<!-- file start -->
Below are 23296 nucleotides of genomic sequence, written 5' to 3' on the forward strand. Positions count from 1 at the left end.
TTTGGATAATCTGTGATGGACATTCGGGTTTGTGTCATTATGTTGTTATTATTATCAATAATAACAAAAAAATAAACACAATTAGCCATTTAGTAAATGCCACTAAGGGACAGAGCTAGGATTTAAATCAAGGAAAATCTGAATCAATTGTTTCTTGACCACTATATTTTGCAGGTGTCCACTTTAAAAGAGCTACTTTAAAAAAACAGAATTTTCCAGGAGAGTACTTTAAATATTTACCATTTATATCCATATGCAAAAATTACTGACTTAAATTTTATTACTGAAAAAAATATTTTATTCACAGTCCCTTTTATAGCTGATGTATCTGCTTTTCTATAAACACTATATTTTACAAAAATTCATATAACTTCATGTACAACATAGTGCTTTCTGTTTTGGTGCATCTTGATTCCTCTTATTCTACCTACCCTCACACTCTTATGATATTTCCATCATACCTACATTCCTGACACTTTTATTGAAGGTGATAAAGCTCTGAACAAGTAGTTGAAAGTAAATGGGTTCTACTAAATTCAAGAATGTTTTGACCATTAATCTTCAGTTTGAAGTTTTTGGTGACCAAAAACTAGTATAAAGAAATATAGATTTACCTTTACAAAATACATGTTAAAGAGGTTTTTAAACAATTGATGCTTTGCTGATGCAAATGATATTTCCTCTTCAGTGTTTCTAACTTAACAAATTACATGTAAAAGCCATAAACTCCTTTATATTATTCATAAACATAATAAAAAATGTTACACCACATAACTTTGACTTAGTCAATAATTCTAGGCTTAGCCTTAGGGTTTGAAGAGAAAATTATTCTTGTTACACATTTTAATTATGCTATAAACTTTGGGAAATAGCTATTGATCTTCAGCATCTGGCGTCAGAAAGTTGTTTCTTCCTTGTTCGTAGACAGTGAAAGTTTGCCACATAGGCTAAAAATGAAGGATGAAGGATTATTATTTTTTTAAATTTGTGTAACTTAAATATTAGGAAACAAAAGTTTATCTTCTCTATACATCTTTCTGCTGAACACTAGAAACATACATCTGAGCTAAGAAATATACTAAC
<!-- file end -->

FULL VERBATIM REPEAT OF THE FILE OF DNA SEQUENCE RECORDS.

Below are 23296 nucleotides of genomic sequence, written 5' to 3' on the forward strand. Positions count from 1 at the left end.
TTTGGATAATCTGTGATGGACATTCGGGTTTGTGTCATTATGTTGTTATTATTATCAATAATAACAAAAAAATAAACACAATTAGCCATTTAGTAAATGCCACTAAGGGACAGAGCTAGGATTTAAATCAAGGAAAATCTGAATCAATTGTTTCTTGACCACTATATTTTGCAGGTGTCCACTTTAAAAGAGCTACTTTAAAAAAACAGAATTTTCCAGGAGAGTACTTTAAATATTTACCATTTATATCCATATGCAAAAATTACTGACTTAAATTTTATTACTGAAAAAAATATTTTATTCACAGTCCCTTTTATAGCTGATGTATCTGCTTTTCTATAAACACTATATTTTACAAAAATTCATATAACTTCATGTACAACATAGTGCTTTCTGTTTTGGTGCATCTTGATTCCTCTTATTCTACCTACCCTCACACTCTTATGATATTTCCATCATACCTACATTCCTGACACTTTTATTGAAGGTGATAAAGCTCTGAACAAGTAGTTGAAAGTAAATGGGTTCTACTAAATTCAAGAATGTTTTGACCATTAATCTTCAGTTTGAAGTTTTTGGTGACCAAAAACTAGTATAAAGAAATATAGATTTACCTTTACAAAATACATGTTAAAGAGGTTTTTAAACAATTGATGCTTTGCTGATGCAAATGATATTTCCTCTTCAGTGTTTCTAACTTAACAAATTACATGTAAAAGCCATAAACTCCTTTATATTATTCATAAACATAATAAAAAATGTTACACCACATAACTTTGACTTAGTCAATAATTCTAGGCTTAGCCTTAGGGTTTGAAGAGAAAATTATTCTTGTTACACATTTTAATTATGCTATAAACTTTGGGAAATAGCTATTGATCTTCAGCATCTGGCGTCAGAAAGTTGTTTCTTCCTTGTTCGTAGACAGTGAAAGTTTGCCACATAGGCTAAAAATGAAGGATGAAGGATTATTATTTTTTTAAATTTGTGTAACTTAAATATTAGGAAACAAAAGTTTATCTTCTCTATACATCTTTCTGCTGAACACTAGAAACATACATCTGAGCTAAGAAATATACTAAC